so if they have a sibling there they'd get priority over other children who don't, regardless of the fraud

Wikkitikki Sun 10-Nov-13 16:13:00

Sorry for my mis interpreting what under subscription means.

I've been told by LA that if a fraud is discovered after the first term that child was admitted then they don't remove the child but they don't allow future applications from siblings to benefit from sibling priority.

I just wondered in case of second example if they would use that policy in the case of removed child. I suppose a lot depends on being able to prove that the elder child in family had also gained their place by a fraudulent application.

ClayDavis Sun 10-Nov-13 16:20:21

That makes more sense. Undersubscribed means they have fewer applications in all categories than they have places i.e. 22 applications in total for 30 places. Wouldn't make much difference whether they treated it as on time or late as they'd have to give the place anyway.

I'm not entirely sure how places are reallocated after removal but the only situation I can see where treating it as a 'late' application rather than an 'on time' one might have an effect would be where a child got a place in an oversubscribed school that they would have got anyway even though they were further down the criteria. But even then no other child has been disadvantaged and the point of removing the place is so that it can be given to the child that should have qualified for it.

In both your cases the places have been removed after the children started reception. On time/late makes no difference to the waiting list and schools are specifically prohibited from using that as a criteria for organising waiting lists.

ClayDavis Sun 10-Nov-13 16:25:18

I think you are right that that will depend on how the elder child got into year 1. There are a number of ways that a child could have got there non-fraudulently even though others on the waiting list appear to meet the criteria better than they do.

prh47bridge Sun 10-Nov-13 16:44:38

If a fraudulent application is discovered the first question the LA must ask is whether or not the child would have got a place if the correct address was used. If the answer to that question is yes they are entitled to keep their place. If the answer is no they can lose the place but they are then entitled to go on the waiting list with their position determined by their correct home address. They are also entitled to appeal.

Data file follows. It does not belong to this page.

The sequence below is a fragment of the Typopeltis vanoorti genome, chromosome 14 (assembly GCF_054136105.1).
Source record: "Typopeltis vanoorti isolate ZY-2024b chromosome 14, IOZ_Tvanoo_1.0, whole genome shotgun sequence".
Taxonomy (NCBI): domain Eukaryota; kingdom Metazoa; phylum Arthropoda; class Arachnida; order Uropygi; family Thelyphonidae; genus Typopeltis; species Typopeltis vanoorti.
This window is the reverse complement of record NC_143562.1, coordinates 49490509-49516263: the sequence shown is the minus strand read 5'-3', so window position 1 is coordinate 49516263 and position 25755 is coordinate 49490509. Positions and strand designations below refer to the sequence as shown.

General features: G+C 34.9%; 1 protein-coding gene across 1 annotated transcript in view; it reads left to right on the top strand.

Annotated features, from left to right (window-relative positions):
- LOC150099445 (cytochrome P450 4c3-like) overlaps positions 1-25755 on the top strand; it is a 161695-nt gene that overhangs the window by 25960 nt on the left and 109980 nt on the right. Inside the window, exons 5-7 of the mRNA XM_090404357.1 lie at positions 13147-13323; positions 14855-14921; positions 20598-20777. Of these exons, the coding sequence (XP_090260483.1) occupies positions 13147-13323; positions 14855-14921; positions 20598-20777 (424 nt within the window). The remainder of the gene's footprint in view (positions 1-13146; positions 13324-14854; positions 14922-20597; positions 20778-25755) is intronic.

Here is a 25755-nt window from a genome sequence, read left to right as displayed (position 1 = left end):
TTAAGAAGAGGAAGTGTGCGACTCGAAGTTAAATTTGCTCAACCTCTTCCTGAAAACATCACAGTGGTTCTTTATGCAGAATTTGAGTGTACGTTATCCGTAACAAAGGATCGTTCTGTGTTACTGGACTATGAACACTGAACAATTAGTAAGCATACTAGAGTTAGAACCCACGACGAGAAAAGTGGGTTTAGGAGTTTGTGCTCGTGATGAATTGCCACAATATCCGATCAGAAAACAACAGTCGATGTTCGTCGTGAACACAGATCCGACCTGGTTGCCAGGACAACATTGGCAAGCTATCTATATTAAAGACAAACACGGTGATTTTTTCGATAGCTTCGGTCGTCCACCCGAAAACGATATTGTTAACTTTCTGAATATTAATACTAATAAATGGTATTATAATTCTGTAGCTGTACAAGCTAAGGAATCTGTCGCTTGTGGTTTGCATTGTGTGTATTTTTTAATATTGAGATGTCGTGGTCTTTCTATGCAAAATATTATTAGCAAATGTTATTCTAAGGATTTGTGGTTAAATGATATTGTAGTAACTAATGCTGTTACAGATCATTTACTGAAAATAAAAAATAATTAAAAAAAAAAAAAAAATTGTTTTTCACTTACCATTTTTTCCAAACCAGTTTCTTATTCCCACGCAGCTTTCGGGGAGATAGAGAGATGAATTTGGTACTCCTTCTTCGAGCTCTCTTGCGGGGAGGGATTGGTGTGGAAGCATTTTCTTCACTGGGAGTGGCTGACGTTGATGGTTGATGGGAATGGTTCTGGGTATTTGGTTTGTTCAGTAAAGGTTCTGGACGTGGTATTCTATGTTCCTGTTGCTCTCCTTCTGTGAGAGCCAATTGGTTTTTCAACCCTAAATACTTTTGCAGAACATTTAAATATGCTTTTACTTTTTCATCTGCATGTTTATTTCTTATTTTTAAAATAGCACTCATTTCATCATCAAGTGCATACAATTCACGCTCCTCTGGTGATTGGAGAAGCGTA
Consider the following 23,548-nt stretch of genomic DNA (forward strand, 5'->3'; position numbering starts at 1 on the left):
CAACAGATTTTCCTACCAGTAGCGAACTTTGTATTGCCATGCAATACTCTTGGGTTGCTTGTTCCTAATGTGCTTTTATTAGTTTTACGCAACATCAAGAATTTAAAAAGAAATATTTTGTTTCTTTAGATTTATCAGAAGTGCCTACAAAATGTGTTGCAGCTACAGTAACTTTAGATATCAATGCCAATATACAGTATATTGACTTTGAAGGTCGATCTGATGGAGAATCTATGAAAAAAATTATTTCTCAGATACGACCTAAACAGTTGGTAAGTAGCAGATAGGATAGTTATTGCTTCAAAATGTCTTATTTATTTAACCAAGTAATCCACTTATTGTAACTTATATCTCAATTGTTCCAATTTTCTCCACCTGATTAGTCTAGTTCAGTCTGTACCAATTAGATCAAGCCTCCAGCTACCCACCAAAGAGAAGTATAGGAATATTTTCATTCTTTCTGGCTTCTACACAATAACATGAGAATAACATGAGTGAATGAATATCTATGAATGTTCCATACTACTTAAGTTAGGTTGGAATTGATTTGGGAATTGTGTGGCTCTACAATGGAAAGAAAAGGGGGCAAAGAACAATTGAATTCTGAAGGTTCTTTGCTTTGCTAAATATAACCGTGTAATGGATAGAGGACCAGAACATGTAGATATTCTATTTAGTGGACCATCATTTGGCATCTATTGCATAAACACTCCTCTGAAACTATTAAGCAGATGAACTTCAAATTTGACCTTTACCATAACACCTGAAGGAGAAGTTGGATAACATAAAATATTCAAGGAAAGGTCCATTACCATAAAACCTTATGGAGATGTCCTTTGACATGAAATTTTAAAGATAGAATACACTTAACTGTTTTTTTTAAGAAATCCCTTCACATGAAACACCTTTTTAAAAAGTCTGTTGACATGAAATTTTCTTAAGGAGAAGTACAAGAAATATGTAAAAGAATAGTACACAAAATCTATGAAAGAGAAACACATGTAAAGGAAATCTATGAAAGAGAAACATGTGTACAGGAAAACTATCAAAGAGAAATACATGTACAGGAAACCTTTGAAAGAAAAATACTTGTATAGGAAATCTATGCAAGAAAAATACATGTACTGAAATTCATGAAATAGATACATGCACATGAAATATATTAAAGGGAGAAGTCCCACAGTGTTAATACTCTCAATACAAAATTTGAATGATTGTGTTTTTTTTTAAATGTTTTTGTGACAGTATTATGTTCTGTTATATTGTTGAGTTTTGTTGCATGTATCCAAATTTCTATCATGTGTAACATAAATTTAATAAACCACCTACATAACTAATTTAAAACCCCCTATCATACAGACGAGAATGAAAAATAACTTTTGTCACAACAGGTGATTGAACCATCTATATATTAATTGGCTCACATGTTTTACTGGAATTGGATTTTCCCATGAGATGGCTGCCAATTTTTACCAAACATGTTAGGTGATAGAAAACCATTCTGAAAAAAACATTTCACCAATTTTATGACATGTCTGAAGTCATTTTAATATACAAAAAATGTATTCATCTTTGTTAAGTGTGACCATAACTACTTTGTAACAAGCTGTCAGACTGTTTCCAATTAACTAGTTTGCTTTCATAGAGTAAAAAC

So, to take your examples, there is nothing wrong with the first case. The child could be admitted in Y2 by being at the head of the waiting list at the time a place became available. Assuming their younger sibling was admitted correctly and the school gives sibling priority to all siblings (some restrict it to cases where there is an older sibling at the school) the child is entitled to sibling priority.

In the second case the child who has been removed should be on the waiting list with sibling priority assuming the older child was admitted correctly. If there was a problem with the older child's admission they could refuse sibling priority provided it states this clearly in the oversubscription criteria.

Surely it's not right for LA to discover school place fraud then treat the case as on 'On Time' application using the true address the dishonest parents tried to conceal?

The LA must treat the application in this way otherwise they will be in breach of the Admissions Code. The Code is clear that if a fraudulent address is discovered the application must be considered again as if correct information had been provided.

I've been told by LA that if a fraud is discovered after the first term that child was admitted then they don't remove the child but they don't allow future applications from siblings to benefit from sibling priority.

I hope they state this clearly in their oversubscription criteria. If they do not they could find themselves losing appeals in this situation.

ClayDavis Sun 10-Nov-13 17:18:17

Just out of interest, how do they allocate another school if they do remove a place? Do they go back and look at the application using the correct details and give a place at the school they would have qualified for even if that school is now full or do they allocate a place at the nearest school with places available?